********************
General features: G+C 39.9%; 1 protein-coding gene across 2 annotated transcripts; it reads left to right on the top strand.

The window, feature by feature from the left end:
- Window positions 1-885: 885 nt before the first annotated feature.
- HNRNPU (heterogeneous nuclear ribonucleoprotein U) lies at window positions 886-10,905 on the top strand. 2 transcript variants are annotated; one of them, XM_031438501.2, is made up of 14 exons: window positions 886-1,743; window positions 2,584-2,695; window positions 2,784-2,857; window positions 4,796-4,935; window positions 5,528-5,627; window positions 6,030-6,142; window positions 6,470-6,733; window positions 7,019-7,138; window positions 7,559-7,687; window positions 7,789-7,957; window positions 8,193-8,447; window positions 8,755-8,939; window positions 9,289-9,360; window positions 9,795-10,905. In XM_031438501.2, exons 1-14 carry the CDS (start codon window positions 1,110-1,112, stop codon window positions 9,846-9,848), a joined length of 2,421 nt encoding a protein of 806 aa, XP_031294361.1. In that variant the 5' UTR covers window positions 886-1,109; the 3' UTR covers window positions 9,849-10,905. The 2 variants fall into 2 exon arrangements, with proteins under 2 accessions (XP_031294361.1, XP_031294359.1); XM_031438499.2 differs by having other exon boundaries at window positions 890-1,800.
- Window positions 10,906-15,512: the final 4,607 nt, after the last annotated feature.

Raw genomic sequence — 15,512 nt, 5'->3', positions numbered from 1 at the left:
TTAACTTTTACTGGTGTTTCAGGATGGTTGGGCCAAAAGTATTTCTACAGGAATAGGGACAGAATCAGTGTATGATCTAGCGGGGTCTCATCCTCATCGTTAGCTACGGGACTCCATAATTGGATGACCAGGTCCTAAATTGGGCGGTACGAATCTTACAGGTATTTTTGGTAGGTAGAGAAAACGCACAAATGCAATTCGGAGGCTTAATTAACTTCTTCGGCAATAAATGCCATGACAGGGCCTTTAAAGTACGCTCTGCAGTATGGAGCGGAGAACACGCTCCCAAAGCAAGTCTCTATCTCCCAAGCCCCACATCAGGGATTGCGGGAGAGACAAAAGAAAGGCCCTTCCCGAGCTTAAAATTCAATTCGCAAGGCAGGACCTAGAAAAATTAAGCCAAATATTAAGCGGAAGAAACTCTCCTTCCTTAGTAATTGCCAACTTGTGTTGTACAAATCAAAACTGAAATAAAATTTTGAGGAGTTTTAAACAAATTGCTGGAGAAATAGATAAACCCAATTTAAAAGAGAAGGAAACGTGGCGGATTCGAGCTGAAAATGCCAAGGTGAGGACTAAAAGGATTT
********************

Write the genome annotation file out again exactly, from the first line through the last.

General features: G+C 39.9%; 1 protein-coding gene across 2 annotated transcripts; it reads left to right on the top strand.

The window, feature by feature from the left end:
- Window positions 1-885: 885 nt before the first annotated feature.
- HNRNPU (heterogeneous nuclear ribonucleoprotein U) lies at window positions 886-10,905 on the top strand. 2 transcript variants are annotated; one of them, XM_031438501.2, is made up of 14 exons: window positions 886-1,743; window positions 2,584-2,695; window positions 2,784-2,857; window positions 4,796-4,935; window positions 5,528-5,627; window positions 6,030-6,142; window positions 6,470-6,733; window positions 7,019-7,138; window positions 7,559-7,687; window positions 7,789-7,957; window positions 8,193-8,447; window positions 8,755-8,939; window positions 9,289-9,360; window positions 9,795-10,905. In XM_031438501.2, exons 1-14 carry the CDS (start codon window positions 1,110-1,112, stop codon window positions 9,846-9,848), a joined length of 2,421 nt encoding a protein of 806 aa, XP_031294361.1. In that variant the 5' UTR covers window positions 886-1,109; the 3' UTR covers window positions 9,849-10,905. The 2 variants fall into 2 exon arrangements, with proteins under 2 accessions (XP_031294361.1, XP_031294359.1); XM_031438499.2 differs by having other exon boundaries at window positions 890-1,800.
- Window positions 10,906-15,512: the final 4,607 nt, after the last annotated feature.

Raw genomic sequence — 15,512 nt, 5'->3', positions numbered from 1 at the left:
TTAACTTTTACTGGTGTTTCAGGATGGTTGGGCCAAAAGTATTTCTACAGGAATAGGGACAGAATCAGTGTATGATCTAGCGGGGTCTCATCCTCATCGTTAGCTACGGGACTCCATAATTGGATGACCAGGTCCTAAATTGGGCGGTACGAATCTTACAGGTATTTTTGGTAGGTAGAGAAAACGCACAAATGCAATTCGGAGGCTTAATTAACTTCTTCGGCAATAAATGCCATGACAGGGCCTTTAAAGTACGCTCTGCAGTATGGAGCGGAGAACACGCTCCCAAAGCAAGTCTCTATCTCCCAAGCCCCACATCAGGGATTGCGGGAGAGACAAAAGAAAGGCCCTTCCCGAGCTTAAAATTCAATTCGCAAGGCAGGACCTAGAAAAATTAAGCCAAATATTAAGCGGAAGAAACTCTCCTTCCTTAGTAATTGCCAACTTGTGTTGTACAAATCAAAACTGAAATAAAATTTTGAGGAGTTTTAAACAAATTGCTGGAGAAATAGATAAACCCAATTTAAAAGAGAAGGAAACGTGGCGGATTCGAGCTGAAAATGCCAAGGTGAGGACTAAAAGGATTT